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Helicobacter pylori infection is identified as a cardiovascular risk factor in Central Africans

Authors Longo-Mbenza B, Nkondi, Mokondjimobe, Gombet, Ngaporo Assori I, Ibara, Ellenga-Mbolla, Vangu, Mbungu

Received 29 November 2011

Accepted for publication 25 January 2012

Published 15 August 2012 Volume 2012:8 Pages 455—461

DOI https://doi.org/10.2147/VHRM.S28680

Review by Single-blind

Peer reviewer comments 4

Benjamin Longo-Mbenza,1 Jacqueline Nkondi Nsenga,2 Etienne Mokondjimobe,3 Thierry Gombet,3 Itoua Ngaporo Assori,3 Jean Rosaire Ibara,3 Bertrand Ellenga-Mbolla,3 Dieudonné Ngoma Vangu,4 Simon Mbungu Fuele4

1Faculty of Health Sciences, Walter Sisulu University, Mthatha, South Africa; 2Division of Gastroenterology, University of Kinshasa, Kinshasa, Democratic Republic of the Congo; 3Faculty of Health Sciences, University of Marien Ngouabi, Brazzaville, Democratic Republic of the Congo; 4Biostatistics Unit, Lomo Medical Center, Limete, Kinshasa, Democratic Republic of the Congo

Background: Helicobacter pylori is now incriminated in the pathogenesis of atherosclerosis.
Objective: To examine the importance of H. pylori infection as a cardiovascular disease (CVD) risk factor.
Methods: Two hundred five patients (128 with H. pylori infection [HP-seropositive] and 77 without) had a baseline assessment for other potential CVD risk factors and were followed prospectively for 10 years (1999–2008). They were assessed on a monthly basis for the outcomes of carotid plaque, angina pectoris, myocardial infarction, and stroke. In the HP-seropositive group, male sex and quartile 4 for IgG anti-H. pylori antibodies (anti-HP Ab) were correlated with traditional CVD risk factors, stroke, myocardial infarction, and angina pectoris.
Results: At the baseline assessment, the levels of carotid intima-media thickness, blood fibrinogen, total cholesterol, fasting plasma glucose, and uric acid were higher in H. pylori-infected patients than in the uninfected group. Serum HDL-cholesterol was significantly lower in the HP-seropositive group. Men had higher levels of IgG anti-HP Ab, waist circumference, blood pressure, uric acid, and total cholesterol than women. Within the HP-seropositive group, individuals in quartile 4 for IgG anti-HP Ab had higher rates of elevated fibrinogen, diabetes mellitus, low high-density lipoprotein cholesterol, arterial hypertension, and high total cholesterol than those in quartile 1. After adjusting for traditional CVD risk factors, H. pylori infection was the only independent predictor of incident carotid plaque (multivariate odds ratio [OR] = 2.3, 95% confidence interval [CI]: 1.2–7.2; P < 0.0001) and incident acute stroke (multivariate OR = 3.6, 95% CI: 1.4–8.2; P < 0.0001). Within the HP-seropositive group and after adjusting for traditional CVD risk factors, male sex was the only independent predictor of incident angina pectoris (multivariate OR = 3.5, 95% CI: 1.6–16; P < 0.0001), incident acute stroke (multivariate OR = 3.2, 95% CI: 1.4–28; P < 0.0001), and acute myocardial infarction (multivariate OR = 7.2, 95% CI: 3.1–18; P < 0.0001).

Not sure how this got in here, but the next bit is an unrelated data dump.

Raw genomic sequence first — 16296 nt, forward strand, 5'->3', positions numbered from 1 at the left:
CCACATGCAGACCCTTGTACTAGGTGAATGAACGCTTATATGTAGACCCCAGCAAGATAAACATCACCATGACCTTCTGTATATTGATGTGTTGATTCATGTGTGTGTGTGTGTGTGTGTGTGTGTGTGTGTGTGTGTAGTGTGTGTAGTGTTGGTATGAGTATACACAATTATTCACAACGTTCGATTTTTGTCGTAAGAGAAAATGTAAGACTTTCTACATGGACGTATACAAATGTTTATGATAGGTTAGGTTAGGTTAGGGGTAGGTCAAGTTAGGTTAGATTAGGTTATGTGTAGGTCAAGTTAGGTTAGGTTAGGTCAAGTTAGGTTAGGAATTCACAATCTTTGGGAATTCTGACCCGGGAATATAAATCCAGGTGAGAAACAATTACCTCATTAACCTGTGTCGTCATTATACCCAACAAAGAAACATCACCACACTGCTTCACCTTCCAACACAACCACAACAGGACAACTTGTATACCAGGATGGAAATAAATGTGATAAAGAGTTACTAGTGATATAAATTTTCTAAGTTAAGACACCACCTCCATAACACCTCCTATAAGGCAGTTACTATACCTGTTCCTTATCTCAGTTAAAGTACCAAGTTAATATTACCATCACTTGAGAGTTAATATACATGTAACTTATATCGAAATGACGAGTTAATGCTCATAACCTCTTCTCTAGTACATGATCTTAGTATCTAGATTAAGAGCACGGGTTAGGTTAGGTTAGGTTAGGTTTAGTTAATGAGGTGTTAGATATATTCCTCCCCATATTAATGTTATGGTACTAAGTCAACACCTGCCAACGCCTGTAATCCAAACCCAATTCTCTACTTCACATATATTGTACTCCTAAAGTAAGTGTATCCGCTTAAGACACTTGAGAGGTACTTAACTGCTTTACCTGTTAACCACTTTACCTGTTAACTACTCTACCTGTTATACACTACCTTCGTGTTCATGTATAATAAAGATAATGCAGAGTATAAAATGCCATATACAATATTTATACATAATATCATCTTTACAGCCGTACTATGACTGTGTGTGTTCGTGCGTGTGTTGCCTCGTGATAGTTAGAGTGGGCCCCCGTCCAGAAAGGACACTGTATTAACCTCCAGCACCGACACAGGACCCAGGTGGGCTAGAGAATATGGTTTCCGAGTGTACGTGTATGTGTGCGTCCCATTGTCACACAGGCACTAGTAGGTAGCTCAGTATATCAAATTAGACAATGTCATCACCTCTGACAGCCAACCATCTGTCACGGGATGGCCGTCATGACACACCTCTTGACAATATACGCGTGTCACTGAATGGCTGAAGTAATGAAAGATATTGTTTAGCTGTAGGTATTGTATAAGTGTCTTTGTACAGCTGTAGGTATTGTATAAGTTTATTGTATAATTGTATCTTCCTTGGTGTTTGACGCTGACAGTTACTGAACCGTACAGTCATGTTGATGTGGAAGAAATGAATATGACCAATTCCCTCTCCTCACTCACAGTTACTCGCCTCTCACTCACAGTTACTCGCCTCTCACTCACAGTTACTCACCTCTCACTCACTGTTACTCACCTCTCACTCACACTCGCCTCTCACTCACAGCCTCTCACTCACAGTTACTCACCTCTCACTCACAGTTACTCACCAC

Conclusion: Our study provides evidence for an association among known CVD risk factors, carotid plaque, stroke, and H. pylori infection. Among infected individuals, there is a significant association among severity of HP-seropositivity, male sex, and CVD. The eradication of H. pylori infection may therefore reduce the emerging burden of CVD in Africa.

Keywords: Helicobacter pylori, stroke, myocardial infarction, cardiovascular disease, carotid plaque, Africans

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